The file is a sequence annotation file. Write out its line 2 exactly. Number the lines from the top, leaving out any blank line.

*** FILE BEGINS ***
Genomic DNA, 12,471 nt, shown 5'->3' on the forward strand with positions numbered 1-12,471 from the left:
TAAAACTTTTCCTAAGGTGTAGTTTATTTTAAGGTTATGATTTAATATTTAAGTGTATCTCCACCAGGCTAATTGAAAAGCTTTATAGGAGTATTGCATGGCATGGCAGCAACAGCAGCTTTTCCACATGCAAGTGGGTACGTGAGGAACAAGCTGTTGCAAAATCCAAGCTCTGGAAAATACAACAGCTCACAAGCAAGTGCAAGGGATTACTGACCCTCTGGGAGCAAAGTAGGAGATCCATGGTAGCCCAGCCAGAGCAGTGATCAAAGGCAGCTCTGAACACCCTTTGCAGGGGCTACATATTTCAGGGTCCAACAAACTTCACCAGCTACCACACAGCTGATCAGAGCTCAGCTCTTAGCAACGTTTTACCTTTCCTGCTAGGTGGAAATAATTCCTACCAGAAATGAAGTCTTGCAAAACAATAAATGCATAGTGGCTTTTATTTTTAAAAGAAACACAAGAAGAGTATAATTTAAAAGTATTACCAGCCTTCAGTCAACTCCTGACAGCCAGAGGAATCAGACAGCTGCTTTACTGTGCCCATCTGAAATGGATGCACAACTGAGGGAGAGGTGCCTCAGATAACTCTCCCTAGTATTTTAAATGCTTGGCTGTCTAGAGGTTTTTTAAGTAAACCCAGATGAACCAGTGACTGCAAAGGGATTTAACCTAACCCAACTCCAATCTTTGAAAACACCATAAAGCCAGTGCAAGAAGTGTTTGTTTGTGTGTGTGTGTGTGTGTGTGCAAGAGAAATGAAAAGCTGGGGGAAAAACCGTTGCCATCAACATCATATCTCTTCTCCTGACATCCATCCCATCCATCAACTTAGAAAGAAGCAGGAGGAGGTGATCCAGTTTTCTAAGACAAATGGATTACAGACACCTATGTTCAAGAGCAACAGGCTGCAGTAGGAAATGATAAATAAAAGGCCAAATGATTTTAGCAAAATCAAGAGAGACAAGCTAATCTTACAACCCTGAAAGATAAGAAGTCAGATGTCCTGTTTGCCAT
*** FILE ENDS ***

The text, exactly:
TAAAACTTTTCCTAAGGTGTAGTTTATTTTAAGGTTATGATTTAATATTTAAGTGTATCTCCACCAGGCTAATTGAAAAGCTTTATAGGAGTATTGCATGGCATGGCAGCAACAGCAGCTTTTCCACATGCAAGTGGGTACGTGAGGAACAAGCTGTTGCAAAATCCAAGCTCTGGAAAATACAACAGCTCACAAGCAAGTGCAAGGGATTACTGACCCTCTGGGAGCAAAGTAGGAGATCCATGGTAGCCCAGCCAGAGCAGTGATCAAAGGCAGCTCTGAACACCCTTTGCAGGGGCTACATATTTCAGGGTCCAACAAACTTCACCAGCTACCACACAGCTGATCAGAGCTCAGCTCTTAGCAACGTTTTACCTTTCCTGCTAGGTGGAAATAATTCCTACCAGAAATGAAGTCTTGCAAAACAATAAATGCATAGTGGCTTTTATTTTTAAAAGAAACACAAGAAGAGTATAATTTAAAAGTATTACCAGCCTTCAGTCAACTCCTGACAGCCAGAGGAATCAGACAGCTGCTTTACTGTGCCCATCTGAAATGGATGCACAACTGAGGGAGAGGTGCCTCAGATAACTCTCCCTAGTATTTTAAATGCTTGGCTGTCTAGAGGTTTTTTAAGTAAACCCAGATGAACCAGTGACTGCAAAGGGATTTAACCTAACCCAACTCCAATCTTTGAAAACACCATAAAGCCAGTGCAAGAAGTGTTTGTTTGTGTGTGTGTGTGTGTGTGTGCAAGAGAAATGAAAAGCTGGGGGAAAAACCGTTGCCATCAACATCATATCTCTTCTCCTGACATCCATCCCATCCATCAACTTAGAAAGAAGCAGGAGGAGGTGATCCAGTTTTCTAAGACAAATGGATTACAGACACCTATGTTCAAGAGCAACAGGCTGCAGTAGGAAATGATAAATAAAAGGCCAAATGATTTTAGCAAAATCAAGAGAGACAAGCTAATCTTACAACCCTGAAAGATAAGAAGTCAGATGTCCTGTTTGCCAT